Examples include:

  • dyslexia
  • dyspraxia
  • dysgraphia
  • dyscalculia
  • processing disorders
  • trauma-induced learning disabilities.

Physical and medical conditions

Examples include:

  • spina bifida
  • arthritis
  • muscular dystrophy
  • cerebral palsy
  • chronic health conditions.

Sensory disabilities and disorders

Examples include:

  • hearing loss
  • visual impairment
  • sensory processing disorder.

Neurodiversity

Examples include:

  • Autism Spectrum Disorder (ASD)
  • obsessive-compulsive disorder
  • bipolar disorder
  • schizophrenia
  • schizotypal behaviour.

Social, emotional and behavioural disorders

Examples include:

  • oppositional-defiant disorder
  • emotional behaviour disorder
  • anxiety disorder
  • depression, mood disorder, personality disorder, dissociative disorder
  • trauma-induced behaviours.

Patterns of difficulty

Three patterns of difficulty the twice exceptional student may experience have been described; discrepant, deficit and deceptive.

However, there will be twice exceptional students who do not experience any of these patterns of difficulty. These students will likely be successful in their learning.

Discrepant

These high-ability students often score highly on one type of test and lower on others. For example, they may score highly on verbal items and lower on non-verbal items on a cognitive assessment. These students often achieve average results at school, with an occasional high grade.

Deficit

The difficulty occurs for these students when a disability hides their high ability. The teacher may know about the disability but be unaware of the student's high potential.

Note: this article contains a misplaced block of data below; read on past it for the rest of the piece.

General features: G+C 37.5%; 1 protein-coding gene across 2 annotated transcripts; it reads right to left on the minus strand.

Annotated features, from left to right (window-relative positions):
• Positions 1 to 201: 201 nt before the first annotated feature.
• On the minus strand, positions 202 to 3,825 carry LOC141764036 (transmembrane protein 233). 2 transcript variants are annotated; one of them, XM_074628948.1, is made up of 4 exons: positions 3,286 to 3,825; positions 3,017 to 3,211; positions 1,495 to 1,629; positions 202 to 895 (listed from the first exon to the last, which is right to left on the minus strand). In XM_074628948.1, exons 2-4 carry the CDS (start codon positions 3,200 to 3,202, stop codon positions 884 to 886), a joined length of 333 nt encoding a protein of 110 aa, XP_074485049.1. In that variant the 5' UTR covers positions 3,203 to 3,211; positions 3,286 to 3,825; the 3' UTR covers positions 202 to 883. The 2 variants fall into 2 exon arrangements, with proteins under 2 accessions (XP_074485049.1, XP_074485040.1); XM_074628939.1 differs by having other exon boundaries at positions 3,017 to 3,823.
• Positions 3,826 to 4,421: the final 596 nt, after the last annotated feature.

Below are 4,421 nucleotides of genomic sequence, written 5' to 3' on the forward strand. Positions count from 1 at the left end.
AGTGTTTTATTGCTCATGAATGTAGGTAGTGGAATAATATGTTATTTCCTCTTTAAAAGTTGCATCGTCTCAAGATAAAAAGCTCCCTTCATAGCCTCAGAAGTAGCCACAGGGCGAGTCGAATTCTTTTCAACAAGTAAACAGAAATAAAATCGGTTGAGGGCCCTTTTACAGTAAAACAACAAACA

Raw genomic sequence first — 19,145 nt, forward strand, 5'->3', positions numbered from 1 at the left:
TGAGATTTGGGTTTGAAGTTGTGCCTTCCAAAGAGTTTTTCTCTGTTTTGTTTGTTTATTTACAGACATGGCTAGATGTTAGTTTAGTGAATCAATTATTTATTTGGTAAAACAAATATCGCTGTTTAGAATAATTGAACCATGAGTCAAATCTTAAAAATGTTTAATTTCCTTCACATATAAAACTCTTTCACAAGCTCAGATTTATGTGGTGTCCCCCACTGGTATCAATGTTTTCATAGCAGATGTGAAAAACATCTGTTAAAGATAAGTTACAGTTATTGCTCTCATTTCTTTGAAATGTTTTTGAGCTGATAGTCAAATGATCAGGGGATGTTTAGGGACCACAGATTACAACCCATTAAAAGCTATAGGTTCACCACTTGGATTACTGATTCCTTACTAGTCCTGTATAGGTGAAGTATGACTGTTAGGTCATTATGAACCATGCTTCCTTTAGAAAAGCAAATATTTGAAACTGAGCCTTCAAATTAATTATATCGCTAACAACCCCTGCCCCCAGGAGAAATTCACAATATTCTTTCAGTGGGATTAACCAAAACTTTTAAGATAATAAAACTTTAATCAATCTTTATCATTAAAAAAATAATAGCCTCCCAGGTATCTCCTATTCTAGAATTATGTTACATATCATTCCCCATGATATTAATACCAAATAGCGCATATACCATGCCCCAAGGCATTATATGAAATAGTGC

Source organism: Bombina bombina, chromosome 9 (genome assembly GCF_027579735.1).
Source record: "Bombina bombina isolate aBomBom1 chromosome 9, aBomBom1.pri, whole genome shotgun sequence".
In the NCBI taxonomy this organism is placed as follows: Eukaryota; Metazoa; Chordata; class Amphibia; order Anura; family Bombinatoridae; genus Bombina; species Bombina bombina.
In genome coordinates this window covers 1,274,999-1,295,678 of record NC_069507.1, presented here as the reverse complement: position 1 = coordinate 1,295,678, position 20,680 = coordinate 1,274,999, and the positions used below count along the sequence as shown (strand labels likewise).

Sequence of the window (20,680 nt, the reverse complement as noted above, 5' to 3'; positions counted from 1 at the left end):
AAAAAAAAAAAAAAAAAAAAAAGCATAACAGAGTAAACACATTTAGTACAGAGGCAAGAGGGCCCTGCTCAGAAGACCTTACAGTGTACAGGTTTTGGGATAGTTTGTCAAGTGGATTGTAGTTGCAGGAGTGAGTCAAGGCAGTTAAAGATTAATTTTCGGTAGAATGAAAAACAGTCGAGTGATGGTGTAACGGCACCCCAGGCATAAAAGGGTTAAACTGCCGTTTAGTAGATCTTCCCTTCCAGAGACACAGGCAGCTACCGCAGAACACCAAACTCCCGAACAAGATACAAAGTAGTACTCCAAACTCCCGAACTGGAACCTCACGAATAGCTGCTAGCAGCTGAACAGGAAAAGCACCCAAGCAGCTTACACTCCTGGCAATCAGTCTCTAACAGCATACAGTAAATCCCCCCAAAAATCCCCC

Deceptive

Students who experience a deceptive pattern of difficulty are very hard to recognise. Their disability masks their potential, and their high-potential masks their disability. Teachers are often unaware of either their disability or their high ability. These students may seem like daydreamers, uninterested in school, or lazy. They usually achieve average results at school.

Video: working with a twice exceptional student

In this short video, a year 5/6 teacher from Warrnambool Primary describes his experience working with twice exceptional students.

 

References

Betts, G. T., & Neihart, M. (2010). Revised profiles of the gifted and talented. Retrieved from Revised Profiles of the Gifted and Talented - Neihart and Betts.pdf

Porter, L. (2005). Gifted young children: A guide for teachers and parents (2nd ed.), Allen & Unwin.

Silverman, L. (1993). Characteristics of giftedness scale: Research and Review of the Literature Gifted Child Development Centre.

Gagné, F. (2008). Building gifts into talents: Overview of the DMGT 2.0 Paper presented at the 10th Asia Pacific Conference for Giftedness, Singapore.

GERRIC. (2005). Gifted and Talented Education Professional Package for Teachers Module One – Understanding Giftedness.

Merrotsy, P. (2013). Invisible gifted students. Talent Development and Excellence, 5(2), 3–42.

Montgomery, D. (2006). Double exceptionality. Gifted children with special educational needs – what schools can do to promote inclusion In C. Smith (Ed.) Including the Gifted and Talented. Routeledge.

Post, G. (2016). Who is the gifted underachiever? Four types of underachievement in gifted children